I found a source that the 92 had the first safety cage in a production car[4]. The reason the 92 didn't have a boot lid and the rear window is so small was to strenghten the design. But as I said, it's a bit of a sliding scale. It wasn't until the 96 that SAAB actually reinforced the passenger compartment with steel beams. // Liftarn

OK. I finally located this Saab in my radar... it´s the prototype for the Saab 92!!!. The article you linked is very interesting: It is always a pleasure to know what was the thinking of the men making an industrial design. But... a "safety cage" and a reinforced roof is NOT a "crumple zone". Is this the article you were talking about?. If not, I beg you to locate the article talking about crumple zones.
Project leader Gunnar Ljungstrom said at the time: "If this car's shape can save 100 litres of fuel a year, it will have been worth making it look like a frog."
LOL. This quote should be immortalized!!!. Thank you, Liftarn. Randroide 09:28, 4 January 2007 (UTC)
I love so much the quote that I created this [5].Randroide 09:43, 4 January 2007 (UTC)

Funny! Anyway, I located the passage of the article (the article is En katt bland hermelinerna eller Hurledes grunden lades till SAABs bilproduktion vid flygmaskinfabriken, by Hans Osquar Gustavsson and Sigvard Lenngren in Bakrutan 4-2006). It says "Hållfasthetsfolk från den ordinarie hållfasthetsavdelningen medverkade tidigt i det ordinarie konstruktionsarbetet och ställdes inför litet ovanliga arbetsuppgifter. Här gällde det att beräkna karossens vridstyvhet och deformationszoner." (rough translation: "Solid mechanics people from the ordinary solid mechanics department participated early on in the regular construction work and faced somewhat unusual tasks. They had to calculate the torsional strenght of the bodywork and deformation zones.") // Liftarn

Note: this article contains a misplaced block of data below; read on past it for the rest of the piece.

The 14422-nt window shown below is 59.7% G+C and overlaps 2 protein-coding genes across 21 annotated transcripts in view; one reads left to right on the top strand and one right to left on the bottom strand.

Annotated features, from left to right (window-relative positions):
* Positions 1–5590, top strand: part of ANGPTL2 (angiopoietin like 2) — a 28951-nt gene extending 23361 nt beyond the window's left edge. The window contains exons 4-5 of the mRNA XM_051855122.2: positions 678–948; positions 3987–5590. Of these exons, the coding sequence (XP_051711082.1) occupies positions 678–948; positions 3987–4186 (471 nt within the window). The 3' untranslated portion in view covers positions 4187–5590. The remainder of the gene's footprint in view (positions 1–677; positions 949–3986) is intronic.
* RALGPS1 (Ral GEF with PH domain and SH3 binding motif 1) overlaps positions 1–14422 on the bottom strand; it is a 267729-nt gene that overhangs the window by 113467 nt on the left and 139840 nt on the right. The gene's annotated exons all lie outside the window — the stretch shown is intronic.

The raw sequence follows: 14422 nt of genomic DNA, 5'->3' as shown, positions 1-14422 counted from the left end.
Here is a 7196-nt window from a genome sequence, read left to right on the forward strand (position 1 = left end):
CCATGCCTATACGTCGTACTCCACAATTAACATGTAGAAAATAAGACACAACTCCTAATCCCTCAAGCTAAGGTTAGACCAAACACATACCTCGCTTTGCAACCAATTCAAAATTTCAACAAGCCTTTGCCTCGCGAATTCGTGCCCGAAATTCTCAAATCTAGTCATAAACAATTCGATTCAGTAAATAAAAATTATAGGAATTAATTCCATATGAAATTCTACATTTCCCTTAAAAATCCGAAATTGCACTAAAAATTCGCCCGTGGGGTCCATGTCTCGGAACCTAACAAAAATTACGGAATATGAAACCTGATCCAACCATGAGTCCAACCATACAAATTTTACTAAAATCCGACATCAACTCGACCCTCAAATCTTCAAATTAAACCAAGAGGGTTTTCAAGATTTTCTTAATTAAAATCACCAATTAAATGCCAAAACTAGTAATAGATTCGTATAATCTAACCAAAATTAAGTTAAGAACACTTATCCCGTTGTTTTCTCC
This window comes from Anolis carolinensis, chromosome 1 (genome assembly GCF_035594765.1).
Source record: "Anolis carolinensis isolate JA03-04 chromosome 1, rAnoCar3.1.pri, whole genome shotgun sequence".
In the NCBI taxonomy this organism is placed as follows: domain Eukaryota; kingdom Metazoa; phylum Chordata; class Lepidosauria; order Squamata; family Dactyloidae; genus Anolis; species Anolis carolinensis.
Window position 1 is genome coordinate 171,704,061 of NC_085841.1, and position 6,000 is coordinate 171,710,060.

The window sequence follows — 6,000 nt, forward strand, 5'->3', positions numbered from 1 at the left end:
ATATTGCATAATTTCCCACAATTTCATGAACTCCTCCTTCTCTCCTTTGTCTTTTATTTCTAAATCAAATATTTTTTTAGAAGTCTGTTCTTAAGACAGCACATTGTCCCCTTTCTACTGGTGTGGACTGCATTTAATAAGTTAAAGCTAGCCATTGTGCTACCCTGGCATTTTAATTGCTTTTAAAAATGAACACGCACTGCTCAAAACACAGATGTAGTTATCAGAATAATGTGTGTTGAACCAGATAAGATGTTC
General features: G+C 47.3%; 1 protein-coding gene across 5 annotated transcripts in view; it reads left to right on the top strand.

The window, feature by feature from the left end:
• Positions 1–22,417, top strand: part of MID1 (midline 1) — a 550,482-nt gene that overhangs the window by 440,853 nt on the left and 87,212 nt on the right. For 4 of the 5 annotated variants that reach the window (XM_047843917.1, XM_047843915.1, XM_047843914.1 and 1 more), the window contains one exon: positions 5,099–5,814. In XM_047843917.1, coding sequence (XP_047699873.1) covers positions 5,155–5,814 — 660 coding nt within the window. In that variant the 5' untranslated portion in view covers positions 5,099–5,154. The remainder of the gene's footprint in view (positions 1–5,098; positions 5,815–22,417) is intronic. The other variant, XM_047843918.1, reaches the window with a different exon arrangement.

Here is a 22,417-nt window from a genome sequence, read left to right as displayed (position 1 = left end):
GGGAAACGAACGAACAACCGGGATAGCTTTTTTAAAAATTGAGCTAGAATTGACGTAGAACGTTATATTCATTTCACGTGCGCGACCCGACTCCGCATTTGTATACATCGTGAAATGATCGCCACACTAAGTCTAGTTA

RE: the unusual luggage loading of the SAAB 92, the 1950s British Standard Eight and Standard Ten and also the Austin-Healey Frogeye AKA Bugeye Sprite used the same arrangement. (talk) 23:58, 4 March 2010 (UTC)

The need for crumple zones[edit]

Why no mention of the need for crumple zones as a way to absorb impacts because autobodies are lighter now due to emission and fuel consumption requirements? I'm sure a vehicle built like a brick outhouse and knowledge of deformation control (ok I know, crumple zones :) ) would be far safer than the lightweight disposable vehicles running around today. —Preceding unsigned comment added by (talkcontribs)

So you are saying a car built like a brick would be safer? // Liftarn